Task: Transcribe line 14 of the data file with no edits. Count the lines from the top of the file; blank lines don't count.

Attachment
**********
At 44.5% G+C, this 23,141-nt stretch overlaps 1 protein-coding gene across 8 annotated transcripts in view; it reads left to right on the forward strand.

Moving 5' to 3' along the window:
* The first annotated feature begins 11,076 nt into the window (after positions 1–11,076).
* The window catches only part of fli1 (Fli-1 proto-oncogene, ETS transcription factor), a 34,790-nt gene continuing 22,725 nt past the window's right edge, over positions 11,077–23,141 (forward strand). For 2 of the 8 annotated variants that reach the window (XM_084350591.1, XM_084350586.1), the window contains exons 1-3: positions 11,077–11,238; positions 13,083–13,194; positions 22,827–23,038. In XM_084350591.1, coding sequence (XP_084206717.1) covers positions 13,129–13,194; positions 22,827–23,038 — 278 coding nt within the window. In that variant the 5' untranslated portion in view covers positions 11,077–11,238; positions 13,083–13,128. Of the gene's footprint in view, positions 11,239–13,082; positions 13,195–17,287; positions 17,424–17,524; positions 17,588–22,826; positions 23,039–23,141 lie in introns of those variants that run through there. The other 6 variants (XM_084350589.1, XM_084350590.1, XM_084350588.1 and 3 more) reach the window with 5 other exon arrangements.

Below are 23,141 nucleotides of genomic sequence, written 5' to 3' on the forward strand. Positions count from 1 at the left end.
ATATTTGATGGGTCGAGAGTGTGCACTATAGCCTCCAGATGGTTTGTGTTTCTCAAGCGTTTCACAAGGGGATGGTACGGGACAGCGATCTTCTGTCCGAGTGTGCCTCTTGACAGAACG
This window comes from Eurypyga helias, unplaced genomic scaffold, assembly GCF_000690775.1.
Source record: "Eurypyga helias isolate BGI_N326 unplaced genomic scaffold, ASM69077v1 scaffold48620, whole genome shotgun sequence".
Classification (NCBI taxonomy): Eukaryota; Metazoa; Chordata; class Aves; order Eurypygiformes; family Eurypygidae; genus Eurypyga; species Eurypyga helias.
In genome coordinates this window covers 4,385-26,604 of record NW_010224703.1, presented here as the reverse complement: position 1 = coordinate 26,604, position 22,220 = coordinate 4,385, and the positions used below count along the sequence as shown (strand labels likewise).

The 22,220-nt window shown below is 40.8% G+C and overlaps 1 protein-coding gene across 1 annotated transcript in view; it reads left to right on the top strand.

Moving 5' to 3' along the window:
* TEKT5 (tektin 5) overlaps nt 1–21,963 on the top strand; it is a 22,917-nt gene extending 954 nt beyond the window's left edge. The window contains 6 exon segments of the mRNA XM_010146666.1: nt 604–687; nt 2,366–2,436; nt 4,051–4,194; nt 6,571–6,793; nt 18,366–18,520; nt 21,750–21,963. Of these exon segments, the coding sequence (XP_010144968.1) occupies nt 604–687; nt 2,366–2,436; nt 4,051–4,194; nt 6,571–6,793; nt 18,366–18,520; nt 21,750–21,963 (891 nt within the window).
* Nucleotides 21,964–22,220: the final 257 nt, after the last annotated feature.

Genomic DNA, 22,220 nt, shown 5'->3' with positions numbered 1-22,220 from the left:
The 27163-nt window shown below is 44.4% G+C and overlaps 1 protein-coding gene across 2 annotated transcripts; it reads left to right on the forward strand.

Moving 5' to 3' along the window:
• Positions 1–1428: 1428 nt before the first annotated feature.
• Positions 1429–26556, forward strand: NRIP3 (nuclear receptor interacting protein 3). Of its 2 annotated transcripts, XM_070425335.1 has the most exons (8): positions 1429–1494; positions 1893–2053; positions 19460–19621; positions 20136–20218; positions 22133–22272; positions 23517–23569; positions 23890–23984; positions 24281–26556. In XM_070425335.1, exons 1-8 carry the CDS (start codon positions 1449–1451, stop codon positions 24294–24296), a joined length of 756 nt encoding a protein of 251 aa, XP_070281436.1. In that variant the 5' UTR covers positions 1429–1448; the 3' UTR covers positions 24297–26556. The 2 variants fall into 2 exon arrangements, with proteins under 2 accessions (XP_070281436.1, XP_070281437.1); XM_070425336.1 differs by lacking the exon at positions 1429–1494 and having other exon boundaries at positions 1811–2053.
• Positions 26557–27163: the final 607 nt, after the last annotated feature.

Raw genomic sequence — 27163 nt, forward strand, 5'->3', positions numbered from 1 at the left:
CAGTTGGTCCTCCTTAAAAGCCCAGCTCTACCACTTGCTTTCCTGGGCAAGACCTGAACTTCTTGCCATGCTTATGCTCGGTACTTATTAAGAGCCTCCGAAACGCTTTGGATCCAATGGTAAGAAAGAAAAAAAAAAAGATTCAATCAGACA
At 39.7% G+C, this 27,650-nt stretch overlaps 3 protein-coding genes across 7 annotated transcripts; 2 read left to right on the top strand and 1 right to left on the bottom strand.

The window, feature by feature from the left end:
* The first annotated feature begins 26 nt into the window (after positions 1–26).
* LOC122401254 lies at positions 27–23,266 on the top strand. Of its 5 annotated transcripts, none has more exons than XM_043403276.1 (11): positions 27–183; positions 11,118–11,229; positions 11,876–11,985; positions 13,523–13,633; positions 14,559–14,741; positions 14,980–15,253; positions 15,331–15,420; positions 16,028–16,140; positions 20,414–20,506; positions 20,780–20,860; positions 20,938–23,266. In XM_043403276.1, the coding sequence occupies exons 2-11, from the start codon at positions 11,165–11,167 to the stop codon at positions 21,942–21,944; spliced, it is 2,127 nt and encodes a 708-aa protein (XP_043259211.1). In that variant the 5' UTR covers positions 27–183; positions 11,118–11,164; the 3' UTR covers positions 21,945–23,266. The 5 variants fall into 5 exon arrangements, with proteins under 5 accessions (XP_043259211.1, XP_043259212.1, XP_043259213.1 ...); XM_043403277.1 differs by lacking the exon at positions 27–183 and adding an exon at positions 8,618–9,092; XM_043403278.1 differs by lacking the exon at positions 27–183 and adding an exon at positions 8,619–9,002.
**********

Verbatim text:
* Nucleotides 21,964–22,220: the final 257 nt, after the last annotated feature.